Alabama, Oregon, TCU and Florida State came into conference championship weekend with a simple edict: Win and assume you're in. Alabama, Oregon and Florida State were each playing opponents ranked no lower than 16th in the country, and TCU had separated itself three spots from Baylor, the team with the best argument to pass the Horned Frogs.
All four teams came away this weekend with victories. Unfortunately for Baylor, its win was not deemed good enough to make the inaugural College Football Playoff. Sunday's selection show revealed that No. 1 Alabama will take on No. 4 Ohio State, while No. 2 Oregon will take a trip to the Rose Bowl against No. 3 Florida State.
TCU and Baylor, the subjects of so much discussion in recent weeks, were left as the final two teams on the outside looking in.
|Remaining Committee-Selected Bowl Games|
|Bowl Game||Matchup||Date||Time (ET)|
|Chick-fil-A Peach Bowl||Ole Miss vs. TCU||Wednesday, Dec. 31||12:30 p.m.||ESPN|
|Vizio Fiesta Bowl||Boise State vs. Arizona||Wednesday, Dec. 31||4 p.m.||ESPN|
|Capital One Orange Bowl||Mississippi State vs. Georgia Tech||Wednesday, Dec. 31||8 p.m.||ESPN|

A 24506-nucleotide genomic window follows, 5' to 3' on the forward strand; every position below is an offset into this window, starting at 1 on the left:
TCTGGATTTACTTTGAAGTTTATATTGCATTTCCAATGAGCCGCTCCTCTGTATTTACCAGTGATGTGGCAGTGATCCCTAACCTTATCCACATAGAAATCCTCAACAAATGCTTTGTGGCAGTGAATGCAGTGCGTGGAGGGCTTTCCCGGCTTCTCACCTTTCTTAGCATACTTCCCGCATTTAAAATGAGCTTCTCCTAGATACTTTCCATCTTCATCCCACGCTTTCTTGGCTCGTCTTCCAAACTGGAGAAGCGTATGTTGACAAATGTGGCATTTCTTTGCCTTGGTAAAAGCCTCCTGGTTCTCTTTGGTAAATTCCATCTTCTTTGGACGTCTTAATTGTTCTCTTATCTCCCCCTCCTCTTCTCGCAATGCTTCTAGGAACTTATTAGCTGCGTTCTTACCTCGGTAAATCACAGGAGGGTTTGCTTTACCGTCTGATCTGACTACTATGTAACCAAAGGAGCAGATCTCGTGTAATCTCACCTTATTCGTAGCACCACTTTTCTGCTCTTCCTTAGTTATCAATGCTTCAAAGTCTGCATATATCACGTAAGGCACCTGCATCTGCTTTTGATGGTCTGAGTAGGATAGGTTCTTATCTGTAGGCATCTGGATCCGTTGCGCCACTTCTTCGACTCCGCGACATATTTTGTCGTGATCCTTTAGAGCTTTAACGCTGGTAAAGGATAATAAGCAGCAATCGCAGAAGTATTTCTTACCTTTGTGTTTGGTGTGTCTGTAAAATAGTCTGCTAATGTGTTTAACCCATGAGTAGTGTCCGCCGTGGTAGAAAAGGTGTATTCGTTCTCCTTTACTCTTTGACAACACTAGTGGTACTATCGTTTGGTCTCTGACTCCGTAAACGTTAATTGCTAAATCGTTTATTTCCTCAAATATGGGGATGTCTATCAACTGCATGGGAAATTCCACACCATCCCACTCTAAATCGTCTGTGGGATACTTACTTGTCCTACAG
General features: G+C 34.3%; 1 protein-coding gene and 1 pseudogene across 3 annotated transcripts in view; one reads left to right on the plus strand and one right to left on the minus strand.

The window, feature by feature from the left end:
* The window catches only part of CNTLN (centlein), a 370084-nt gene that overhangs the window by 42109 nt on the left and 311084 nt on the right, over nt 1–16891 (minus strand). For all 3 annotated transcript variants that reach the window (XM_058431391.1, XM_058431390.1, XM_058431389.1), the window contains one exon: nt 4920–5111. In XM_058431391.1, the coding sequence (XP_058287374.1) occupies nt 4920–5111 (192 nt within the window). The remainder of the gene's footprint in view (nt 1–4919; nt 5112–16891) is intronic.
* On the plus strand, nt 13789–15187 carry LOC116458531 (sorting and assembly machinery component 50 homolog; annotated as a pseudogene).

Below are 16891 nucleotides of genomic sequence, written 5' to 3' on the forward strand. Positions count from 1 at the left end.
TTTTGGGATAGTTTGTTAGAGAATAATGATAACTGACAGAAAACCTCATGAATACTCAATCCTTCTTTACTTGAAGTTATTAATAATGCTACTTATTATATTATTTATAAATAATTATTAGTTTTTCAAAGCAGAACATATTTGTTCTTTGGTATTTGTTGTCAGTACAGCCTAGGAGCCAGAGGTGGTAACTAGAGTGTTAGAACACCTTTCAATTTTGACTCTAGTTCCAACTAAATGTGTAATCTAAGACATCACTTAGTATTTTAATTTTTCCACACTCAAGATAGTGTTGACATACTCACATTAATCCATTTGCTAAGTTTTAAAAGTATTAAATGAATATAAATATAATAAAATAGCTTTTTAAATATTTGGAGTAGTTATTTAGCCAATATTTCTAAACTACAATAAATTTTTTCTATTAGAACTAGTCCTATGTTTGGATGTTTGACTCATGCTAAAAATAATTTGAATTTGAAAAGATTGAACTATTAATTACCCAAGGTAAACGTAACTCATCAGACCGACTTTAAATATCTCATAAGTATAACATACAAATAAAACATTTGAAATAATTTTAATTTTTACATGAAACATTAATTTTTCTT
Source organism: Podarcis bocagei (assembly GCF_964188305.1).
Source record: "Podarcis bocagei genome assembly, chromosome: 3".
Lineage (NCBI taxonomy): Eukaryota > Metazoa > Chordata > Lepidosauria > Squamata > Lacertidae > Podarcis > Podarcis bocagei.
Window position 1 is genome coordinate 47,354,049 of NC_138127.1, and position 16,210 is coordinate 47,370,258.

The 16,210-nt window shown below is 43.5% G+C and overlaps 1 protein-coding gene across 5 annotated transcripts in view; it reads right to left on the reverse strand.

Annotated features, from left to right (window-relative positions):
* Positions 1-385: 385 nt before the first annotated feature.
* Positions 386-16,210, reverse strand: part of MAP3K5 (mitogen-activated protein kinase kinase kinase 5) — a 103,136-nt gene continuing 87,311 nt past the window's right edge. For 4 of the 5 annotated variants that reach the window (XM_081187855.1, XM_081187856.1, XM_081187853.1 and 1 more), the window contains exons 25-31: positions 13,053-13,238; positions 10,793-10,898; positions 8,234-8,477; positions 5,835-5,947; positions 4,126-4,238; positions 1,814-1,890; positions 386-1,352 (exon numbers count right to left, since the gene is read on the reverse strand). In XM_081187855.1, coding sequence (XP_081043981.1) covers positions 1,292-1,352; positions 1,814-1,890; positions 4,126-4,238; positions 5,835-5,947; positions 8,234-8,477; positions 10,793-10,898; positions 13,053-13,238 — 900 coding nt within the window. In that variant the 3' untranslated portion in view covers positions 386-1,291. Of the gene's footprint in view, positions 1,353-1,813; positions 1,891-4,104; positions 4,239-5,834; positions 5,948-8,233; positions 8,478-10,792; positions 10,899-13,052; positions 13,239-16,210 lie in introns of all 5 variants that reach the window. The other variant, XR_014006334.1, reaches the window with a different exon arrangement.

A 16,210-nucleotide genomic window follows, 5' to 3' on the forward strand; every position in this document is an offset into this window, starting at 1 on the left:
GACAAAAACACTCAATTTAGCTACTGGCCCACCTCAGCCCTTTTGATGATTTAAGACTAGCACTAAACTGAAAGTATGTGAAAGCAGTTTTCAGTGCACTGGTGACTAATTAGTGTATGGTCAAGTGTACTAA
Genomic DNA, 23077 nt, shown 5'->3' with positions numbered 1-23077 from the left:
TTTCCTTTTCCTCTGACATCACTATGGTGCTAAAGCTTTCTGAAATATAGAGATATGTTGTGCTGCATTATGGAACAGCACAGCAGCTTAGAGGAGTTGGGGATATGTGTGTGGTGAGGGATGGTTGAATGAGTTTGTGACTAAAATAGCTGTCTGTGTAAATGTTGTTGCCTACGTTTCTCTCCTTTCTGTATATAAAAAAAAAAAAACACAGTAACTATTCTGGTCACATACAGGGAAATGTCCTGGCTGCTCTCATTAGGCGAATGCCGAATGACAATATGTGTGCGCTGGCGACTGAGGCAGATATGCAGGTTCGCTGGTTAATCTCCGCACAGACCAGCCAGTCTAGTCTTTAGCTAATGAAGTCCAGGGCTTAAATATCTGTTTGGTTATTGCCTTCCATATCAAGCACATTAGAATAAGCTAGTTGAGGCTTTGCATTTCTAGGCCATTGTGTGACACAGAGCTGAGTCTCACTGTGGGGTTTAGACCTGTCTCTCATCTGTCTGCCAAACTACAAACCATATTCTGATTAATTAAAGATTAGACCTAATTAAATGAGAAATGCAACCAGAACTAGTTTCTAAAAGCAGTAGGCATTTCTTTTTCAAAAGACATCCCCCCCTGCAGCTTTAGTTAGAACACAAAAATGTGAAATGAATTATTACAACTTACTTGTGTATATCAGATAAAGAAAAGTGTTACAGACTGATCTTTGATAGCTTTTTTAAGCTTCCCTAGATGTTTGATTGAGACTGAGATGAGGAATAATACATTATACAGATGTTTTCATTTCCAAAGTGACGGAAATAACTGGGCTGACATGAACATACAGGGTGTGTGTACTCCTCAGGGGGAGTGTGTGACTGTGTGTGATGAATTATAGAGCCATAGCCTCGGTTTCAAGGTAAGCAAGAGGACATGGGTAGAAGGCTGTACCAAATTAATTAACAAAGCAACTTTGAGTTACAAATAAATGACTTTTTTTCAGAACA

|Goodyear Cotton Bowl||Michigan State vs. Baylor||Thursday, Jan. 1||12:30 p.m.||ESPN|
This season marks the first playoff system in college football's bowl subdivision. The BCS rankings determined bowl game matchups from 1998-2013, replacing the conference affiliations that previously set premier matchups.
Following Saturday's slate of games, it felt like only Alabama and Oregon had locked themselves into their respective playoff spots.
The Ducks sent a loud and clear message in their 51-13 walloping of Arizona, atoning for their lone loss and arguably turning in their best overall performance of the season. Marcus Mariota accounted for five total touchdowns and Oregon had already opened a 30-0 lead before the Wildcats could even get on the board.
"If this guy isn't what the Heisman Trophy is all about, then I'm in the wrong profession," Oregon coach Mark Helfrich told reporters. "If you want your son or daughter to have a role model, pick this guy."
Alabama had a bit more trouble with Missouri. The Tide held a 21-3 halftime lead but had allowed Missouri to climb back within a 21-13 deficit heading into the fourth quarter. Three unanswered touchdowns later, however, and Nick Saban clinched a chance to play for his fourth national title at Alabama and third in the last four years.